Regarding the IMF and World Bank’s 2014 growth outlook of 3 percent for Egypt, we are working to surpass this figure through implementing a number of clear steps to achieve economic reform. We have raised energy prices by 70 percent, a move no-one expected; we are aiming to reduce the budget deficit to 10 of GDP; and the Egyptian government is currently taking a number of steps to establish a new, unified investment law and unified alternative energy tariffs, as well as establishing a number of new laws for customs, taxes, and generally trying to improve the business environment in the country. These are measures we believe will encourage a large number of investors.
Q: Despite the optimism deriving from the reforms which Egypt has enacted, some are still worried by the rising double-digit inflation the country is experiencing at the moment, as well as the steadily rising unemployment and the magnitude of the public debt. How do you assess all this?
Inflation has now reached . . .around 11 percent, which, after raising fuel prices, is a very good figure and one that surpassed expectations. In terms of unemployment, our aim is to create more job opportunities. We are also aiming to undertake a number of additional economic reforms in order to achieve a recovery. The more we are able to achieve strong growth figures, the more the unemployment ratio will reduce.
In terms of the public debt, we expect it to shrink it from its current level of 93.8 percent of GDP to 91.5 percent by the end of the year. We also have a strategy in place to reduce this to 82.8 percent by 2017.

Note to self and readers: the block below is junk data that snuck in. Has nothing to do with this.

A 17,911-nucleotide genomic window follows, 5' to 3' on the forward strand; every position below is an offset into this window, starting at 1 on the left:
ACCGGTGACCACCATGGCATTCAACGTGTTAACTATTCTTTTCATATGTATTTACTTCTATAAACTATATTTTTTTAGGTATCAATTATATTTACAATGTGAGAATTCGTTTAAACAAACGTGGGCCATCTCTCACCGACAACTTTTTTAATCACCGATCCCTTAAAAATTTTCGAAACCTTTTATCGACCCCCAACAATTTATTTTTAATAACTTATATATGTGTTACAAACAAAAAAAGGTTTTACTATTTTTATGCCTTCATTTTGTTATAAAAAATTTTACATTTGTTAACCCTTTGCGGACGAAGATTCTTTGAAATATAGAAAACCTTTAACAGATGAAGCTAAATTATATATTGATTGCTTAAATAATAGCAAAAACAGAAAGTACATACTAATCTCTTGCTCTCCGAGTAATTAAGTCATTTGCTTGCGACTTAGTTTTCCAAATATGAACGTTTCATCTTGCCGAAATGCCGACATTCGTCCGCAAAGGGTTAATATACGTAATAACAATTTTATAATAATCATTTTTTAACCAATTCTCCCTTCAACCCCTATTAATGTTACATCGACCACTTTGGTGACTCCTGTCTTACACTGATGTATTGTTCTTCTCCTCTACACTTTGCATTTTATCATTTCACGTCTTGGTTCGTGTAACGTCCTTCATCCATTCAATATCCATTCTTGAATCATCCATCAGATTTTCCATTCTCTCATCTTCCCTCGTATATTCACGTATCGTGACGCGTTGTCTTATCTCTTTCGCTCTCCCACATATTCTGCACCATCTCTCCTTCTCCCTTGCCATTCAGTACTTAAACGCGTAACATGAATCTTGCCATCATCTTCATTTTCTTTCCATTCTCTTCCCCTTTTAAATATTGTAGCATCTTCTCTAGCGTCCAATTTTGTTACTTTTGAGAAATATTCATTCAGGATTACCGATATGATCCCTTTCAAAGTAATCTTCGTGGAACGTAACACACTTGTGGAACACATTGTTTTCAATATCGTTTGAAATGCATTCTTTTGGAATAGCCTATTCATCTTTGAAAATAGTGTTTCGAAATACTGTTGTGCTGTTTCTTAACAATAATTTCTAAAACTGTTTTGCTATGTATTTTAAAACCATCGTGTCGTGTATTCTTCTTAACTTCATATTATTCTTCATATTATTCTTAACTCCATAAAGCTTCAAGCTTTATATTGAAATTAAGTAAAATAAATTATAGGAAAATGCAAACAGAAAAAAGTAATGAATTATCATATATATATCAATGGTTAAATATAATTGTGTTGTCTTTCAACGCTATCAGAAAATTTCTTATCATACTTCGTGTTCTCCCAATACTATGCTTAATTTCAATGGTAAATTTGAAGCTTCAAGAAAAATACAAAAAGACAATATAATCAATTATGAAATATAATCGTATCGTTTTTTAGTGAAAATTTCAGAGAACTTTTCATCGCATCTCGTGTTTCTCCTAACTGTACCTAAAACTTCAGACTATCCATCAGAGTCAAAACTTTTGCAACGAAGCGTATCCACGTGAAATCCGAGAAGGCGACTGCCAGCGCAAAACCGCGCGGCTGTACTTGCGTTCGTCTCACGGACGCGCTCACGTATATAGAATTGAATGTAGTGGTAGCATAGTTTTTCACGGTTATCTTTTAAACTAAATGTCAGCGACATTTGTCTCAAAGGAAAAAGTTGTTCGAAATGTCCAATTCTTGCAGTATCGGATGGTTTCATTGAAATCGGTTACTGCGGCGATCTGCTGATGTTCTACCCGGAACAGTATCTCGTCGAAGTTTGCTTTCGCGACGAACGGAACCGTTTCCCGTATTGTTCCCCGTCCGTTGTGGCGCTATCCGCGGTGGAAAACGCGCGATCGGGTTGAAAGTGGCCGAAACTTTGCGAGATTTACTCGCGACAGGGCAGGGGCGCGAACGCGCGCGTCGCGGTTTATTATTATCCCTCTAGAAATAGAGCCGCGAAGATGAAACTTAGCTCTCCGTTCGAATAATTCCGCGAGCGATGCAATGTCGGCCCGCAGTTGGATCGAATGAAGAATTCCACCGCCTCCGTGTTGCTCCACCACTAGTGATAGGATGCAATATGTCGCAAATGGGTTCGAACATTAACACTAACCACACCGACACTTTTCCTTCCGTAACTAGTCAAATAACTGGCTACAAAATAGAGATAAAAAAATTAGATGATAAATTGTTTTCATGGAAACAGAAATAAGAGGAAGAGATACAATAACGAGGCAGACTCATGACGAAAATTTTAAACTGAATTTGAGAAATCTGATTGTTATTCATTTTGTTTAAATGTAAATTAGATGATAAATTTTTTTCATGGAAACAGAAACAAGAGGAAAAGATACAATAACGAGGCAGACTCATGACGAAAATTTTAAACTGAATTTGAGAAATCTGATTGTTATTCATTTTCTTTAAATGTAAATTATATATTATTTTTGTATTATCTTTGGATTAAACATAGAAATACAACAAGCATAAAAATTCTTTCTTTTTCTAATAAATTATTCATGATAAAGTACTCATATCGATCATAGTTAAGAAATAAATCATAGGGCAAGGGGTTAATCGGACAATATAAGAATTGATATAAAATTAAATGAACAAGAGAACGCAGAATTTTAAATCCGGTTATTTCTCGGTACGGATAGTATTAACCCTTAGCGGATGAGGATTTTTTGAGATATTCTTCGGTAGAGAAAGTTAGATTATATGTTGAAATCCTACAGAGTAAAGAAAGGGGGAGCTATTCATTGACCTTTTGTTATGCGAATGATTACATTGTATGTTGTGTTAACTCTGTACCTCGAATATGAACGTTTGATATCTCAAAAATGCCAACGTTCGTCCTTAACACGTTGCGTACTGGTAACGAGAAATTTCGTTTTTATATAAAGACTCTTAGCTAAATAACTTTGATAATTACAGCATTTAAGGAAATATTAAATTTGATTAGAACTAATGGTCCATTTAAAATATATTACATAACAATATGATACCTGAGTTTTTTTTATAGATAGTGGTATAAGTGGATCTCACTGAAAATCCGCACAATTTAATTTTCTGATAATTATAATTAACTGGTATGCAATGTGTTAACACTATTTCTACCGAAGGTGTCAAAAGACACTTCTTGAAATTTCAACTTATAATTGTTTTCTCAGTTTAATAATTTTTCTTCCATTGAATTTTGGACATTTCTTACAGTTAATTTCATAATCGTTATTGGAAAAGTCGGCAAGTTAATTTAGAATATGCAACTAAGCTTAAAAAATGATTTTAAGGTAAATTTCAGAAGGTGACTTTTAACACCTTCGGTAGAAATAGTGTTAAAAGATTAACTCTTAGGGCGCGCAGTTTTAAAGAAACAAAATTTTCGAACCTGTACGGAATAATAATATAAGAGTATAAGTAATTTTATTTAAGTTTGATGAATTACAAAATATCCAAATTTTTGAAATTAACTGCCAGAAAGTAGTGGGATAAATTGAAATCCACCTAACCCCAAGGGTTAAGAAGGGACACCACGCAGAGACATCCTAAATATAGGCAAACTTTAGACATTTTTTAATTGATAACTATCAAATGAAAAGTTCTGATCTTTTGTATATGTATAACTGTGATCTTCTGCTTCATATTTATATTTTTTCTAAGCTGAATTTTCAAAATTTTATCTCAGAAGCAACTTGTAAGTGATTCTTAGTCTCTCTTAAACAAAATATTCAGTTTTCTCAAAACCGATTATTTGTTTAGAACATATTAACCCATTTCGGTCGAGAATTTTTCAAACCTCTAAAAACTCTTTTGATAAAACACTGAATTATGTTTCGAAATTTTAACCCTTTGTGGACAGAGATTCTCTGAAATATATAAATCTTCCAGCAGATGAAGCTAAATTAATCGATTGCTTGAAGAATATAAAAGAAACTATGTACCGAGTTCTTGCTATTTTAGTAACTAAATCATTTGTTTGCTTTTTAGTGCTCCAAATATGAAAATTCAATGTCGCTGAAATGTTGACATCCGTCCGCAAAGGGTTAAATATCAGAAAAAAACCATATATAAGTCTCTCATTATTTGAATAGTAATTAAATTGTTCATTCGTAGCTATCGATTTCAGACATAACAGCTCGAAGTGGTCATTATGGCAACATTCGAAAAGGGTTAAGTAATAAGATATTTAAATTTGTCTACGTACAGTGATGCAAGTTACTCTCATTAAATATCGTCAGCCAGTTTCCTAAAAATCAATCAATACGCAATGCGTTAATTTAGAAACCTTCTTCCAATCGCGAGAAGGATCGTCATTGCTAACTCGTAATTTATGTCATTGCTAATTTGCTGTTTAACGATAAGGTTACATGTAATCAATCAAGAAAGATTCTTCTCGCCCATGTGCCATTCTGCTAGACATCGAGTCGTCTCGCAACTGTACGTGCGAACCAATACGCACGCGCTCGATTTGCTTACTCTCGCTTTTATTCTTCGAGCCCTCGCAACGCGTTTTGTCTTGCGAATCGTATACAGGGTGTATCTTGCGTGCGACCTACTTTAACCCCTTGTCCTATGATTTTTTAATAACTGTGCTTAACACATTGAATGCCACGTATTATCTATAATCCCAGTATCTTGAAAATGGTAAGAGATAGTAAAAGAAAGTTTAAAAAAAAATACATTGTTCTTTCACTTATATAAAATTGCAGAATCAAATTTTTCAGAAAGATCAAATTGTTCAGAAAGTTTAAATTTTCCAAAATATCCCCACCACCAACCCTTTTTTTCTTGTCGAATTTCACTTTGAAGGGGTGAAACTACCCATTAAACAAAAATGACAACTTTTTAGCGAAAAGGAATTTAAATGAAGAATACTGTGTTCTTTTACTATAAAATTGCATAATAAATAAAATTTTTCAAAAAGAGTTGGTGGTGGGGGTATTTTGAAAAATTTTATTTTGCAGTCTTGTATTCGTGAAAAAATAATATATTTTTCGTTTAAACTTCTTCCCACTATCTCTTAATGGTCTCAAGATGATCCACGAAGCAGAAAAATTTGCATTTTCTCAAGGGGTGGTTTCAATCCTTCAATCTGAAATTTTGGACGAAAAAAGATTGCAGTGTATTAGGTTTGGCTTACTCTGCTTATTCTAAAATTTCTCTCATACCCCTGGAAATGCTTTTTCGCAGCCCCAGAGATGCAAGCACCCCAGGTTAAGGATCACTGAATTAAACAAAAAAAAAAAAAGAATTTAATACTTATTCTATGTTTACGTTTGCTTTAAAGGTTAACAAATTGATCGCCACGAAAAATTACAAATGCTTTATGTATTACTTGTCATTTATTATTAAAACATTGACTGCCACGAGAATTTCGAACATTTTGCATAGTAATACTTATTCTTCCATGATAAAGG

Q: In your view, how did the financial assistance provided to Egypt by Gulf countries in the recent period help the Egyptian economy? And do you think Egypt is in need of further Gulf money?
The financial assistance provided to Egypt by Saudi Arabia and the UAE had a positive effect on the Egyptian economy, coming at a very important time. We are grateful for this assistance; it helped us achieve economic stability, increased state returns, and helped the state meet its debt obligations. It also enabled us to import the strategic and necessary commodities we required. Our foreign reserves jumped from 14.9 billion dollars in June 2013 to 16.8 billion dollars in August 2014, which is why Standard & Poor’s raised its credit rating for Egypt from CCC+ to B- after three years without political stability. The Central Bank has provided 10.2 billion dollars to the banking sector since July 2013 . . .and it was able to pay back 1.5 billion dollars as part of the debts owed by the Egyptian General Petroleum Company [Egypt’s state-owned oil company] to foreign companies. All of these steps helped gain back the confidence of foreign investors and paved the way for us to achieve stability and attract more foreign currency.